Photo by Jennifer Langille A footprint and gravel are all that remain of the handicapped-accessible ramp that once led to the entrance of City Hall in Barre. The city is awaiting a permit for the work it has already done and its plans for a replacement ramp and other improvements to City Hall.
BARRE — You just can’t go monkeying with a historic building in a historic district without City Hall having something to say about it. Even, that is, if the building in question happens to be City Hall.
Folks who’ve been by City Hall lately have probably noticed that the concrete ramp that once made the front entrance accessible to those with disabilities has disappeared. What they haven’t seen — because it isn’t there and doesn’t yet exist — is the posted permit for a much-discussed project that by all accounts got ahead of itself.
In a classic case of “do as we say, not as we do,” the city jumped the gun on the restoration and renovation project when it started work without a permit this month.
No one was more surprised than Mike Miller, the city’s director of planning, zoning and inspection services.
When he arrived for work at City Hall on April 8, a city crew had already ripped the iron railing off the ramp and started its demolition.
Miller’s first thought?
“You can’t do that without a permit,” he recalled, noting that at that point, no one had even applied for one.
They have now, and while Miller has no reason to believe the Development Review Board won’t grant a permit when it considers the request Thursday, he said the ramp is long gone and shouldn’t be.
“(City Hall) is an historic building in the historic district, so you can’t just come in and get a $10 demolition permit and rip (the ramp) out,” he said, noting that in this case even the demolition permit wasn’t obtained.
Miller, who ordered work stopped as soon as the partly demolished ramp — a hazard at that point — was removed, said a mix of confusion and miscommunication fueled the episode.
The misperception that a municipal project wasn’t subject to review may have been partly to blame, according to Miller, who said the various players may have assumed someone else obtained the permits required.
Though Miller’s office was well aware of the project, which is being financed with some of the money that Barre businessman Charlie Semprebon left the city at his death in 2009, he said an application wasn’t filed until days after the work had started.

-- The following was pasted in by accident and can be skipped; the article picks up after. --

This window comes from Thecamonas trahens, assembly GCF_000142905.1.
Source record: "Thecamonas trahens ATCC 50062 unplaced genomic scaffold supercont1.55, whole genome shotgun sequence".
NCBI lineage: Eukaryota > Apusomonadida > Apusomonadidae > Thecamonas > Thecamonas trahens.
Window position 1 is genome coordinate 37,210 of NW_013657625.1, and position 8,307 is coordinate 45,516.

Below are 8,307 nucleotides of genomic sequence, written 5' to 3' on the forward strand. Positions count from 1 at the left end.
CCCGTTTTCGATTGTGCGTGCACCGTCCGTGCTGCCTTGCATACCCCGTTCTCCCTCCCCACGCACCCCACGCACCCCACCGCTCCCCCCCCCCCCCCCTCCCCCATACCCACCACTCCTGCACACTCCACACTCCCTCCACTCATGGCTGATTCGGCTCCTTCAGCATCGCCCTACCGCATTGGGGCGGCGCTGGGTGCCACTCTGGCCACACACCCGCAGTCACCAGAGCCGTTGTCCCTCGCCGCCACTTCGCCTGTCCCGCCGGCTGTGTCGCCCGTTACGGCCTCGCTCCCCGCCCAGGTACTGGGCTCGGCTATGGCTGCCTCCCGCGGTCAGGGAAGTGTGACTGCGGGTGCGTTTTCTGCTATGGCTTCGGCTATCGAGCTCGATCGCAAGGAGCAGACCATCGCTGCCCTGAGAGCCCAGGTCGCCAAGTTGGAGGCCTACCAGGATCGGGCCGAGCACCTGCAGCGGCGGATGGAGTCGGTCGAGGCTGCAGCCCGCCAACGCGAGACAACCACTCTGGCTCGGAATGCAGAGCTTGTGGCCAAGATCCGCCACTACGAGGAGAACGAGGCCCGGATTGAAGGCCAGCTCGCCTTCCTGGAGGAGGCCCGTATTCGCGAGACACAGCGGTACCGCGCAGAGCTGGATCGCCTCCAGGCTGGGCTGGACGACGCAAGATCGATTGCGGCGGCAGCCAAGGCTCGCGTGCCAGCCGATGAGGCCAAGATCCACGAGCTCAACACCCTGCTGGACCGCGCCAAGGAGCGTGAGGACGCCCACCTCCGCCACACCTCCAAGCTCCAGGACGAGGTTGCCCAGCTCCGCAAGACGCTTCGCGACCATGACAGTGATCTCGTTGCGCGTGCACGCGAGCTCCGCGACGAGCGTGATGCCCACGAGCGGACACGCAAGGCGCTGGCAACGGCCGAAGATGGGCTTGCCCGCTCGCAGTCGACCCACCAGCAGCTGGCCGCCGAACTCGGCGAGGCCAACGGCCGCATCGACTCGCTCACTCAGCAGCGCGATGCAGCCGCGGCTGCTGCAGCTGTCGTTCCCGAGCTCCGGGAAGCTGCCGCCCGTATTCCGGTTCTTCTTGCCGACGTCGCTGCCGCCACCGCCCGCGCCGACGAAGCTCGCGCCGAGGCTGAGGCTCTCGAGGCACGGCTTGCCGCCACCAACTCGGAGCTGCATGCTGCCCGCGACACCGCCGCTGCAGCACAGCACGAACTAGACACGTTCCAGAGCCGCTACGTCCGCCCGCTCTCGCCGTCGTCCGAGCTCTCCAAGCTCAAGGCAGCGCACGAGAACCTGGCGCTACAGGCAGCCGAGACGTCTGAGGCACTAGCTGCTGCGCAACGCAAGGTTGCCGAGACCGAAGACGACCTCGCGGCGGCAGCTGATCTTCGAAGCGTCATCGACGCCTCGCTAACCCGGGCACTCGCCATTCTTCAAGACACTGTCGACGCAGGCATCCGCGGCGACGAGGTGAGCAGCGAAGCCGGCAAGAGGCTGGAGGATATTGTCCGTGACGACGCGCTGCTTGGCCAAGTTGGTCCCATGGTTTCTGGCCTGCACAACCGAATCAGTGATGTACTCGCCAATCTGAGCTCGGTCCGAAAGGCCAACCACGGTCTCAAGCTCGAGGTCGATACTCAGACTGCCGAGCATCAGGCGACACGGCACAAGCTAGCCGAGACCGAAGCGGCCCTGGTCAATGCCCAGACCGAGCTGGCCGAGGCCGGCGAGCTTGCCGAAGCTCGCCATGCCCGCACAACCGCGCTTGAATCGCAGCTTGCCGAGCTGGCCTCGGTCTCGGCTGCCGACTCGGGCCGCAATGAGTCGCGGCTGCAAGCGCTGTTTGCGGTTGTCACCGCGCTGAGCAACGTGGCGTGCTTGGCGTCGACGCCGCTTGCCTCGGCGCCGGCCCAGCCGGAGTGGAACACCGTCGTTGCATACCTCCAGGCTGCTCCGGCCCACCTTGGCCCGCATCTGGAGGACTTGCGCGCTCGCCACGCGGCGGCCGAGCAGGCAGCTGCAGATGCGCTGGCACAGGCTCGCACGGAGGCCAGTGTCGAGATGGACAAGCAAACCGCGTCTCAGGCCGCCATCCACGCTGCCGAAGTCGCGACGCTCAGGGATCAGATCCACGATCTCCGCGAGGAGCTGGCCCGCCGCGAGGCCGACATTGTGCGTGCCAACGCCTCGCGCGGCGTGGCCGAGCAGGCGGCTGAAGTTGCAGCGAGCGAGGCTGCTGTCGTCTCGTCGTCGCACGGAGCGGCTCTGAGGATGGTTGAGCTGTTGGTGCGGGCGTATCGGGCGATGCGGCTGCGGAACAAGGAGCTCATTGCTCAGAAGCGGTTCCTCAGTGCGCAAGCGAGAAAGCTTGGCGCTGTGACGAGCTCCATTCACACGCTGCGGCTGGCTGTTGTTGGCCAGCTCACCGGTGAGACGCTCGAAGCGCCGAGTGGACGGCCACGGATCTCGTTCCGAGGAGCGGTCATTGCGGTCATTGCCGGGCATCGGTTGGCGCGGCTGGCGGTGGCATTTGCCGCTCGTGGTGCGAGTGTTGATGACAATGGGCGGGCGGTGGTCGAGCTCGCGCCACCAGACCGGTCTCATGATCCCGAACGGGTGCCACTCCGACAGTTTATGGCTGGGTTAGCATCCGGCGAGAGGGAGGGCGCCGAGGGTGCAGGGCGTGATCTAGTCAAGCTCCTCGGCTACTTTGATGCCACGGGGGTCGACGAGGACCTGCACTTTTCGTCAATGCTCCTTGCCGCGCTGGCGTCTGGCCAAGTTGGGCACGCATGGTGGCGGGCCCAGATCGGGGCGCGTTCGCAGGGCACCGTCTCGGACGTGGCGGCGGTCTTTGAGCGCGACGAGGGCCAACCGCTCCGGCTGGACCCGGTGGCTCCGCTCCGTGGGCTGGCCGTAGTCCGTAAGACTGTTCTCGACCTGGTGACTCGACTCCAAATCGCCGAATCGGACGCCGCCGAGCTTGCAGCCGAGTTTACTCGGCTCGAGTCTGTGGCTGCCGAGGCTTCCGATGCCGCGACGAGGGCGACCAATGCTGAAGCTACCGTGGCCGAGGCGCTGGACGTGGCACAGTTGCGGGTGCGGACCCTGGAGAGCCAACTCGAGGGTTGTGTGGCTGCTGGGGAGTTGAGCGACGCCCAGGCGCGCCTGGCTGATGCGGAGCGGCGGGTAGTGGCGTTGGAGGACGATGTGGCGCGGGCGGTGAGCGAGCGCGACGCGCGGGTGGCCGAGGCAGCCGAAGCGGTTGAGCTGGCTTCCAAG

“We should have been told months ago,” he said. “We talk about projects all the time. We had no idea they were actually going to be starting it until the excavator showed up.”
Fortunately, Miller said, the application was filed just in time to meet the warning requirements for next week’s meeting of the review board. If it hadn’t, he said, some aspects of the project — those involving modifications to the historic structure — would have been delayed another month.
Proposed changes to the City Hall façade, the reconstruction of the building’s front entrance, the installation of a new access ramp and lighting all must be reviewed and approved, according to Miller, who said other aspects of the project amount to routine maintenance. Plans to remove, sandblast, paint and replace the rusting fire escape, clean and repoint the brickwork and repaint historic window casings fit that category, he said.
Facilities Director Jeff Bergeron said he thought contractor Lajeunesse Construction had obtained the necessary permits from the city before members of the Public Works Department started removing the concrete ramp in a move that shaved nearly $2,000 off the bid price. He said he applied for the permit as soon as he learned it wasn’t already in hand.
According to Miller, the ramp wasn’t a historic feature of the building and there is little reason to believe the board won’t approve the plan to replace it with one that meets accessibility codes.
“It’s definitely an improvement, but you can’t ignore the process,” he said.
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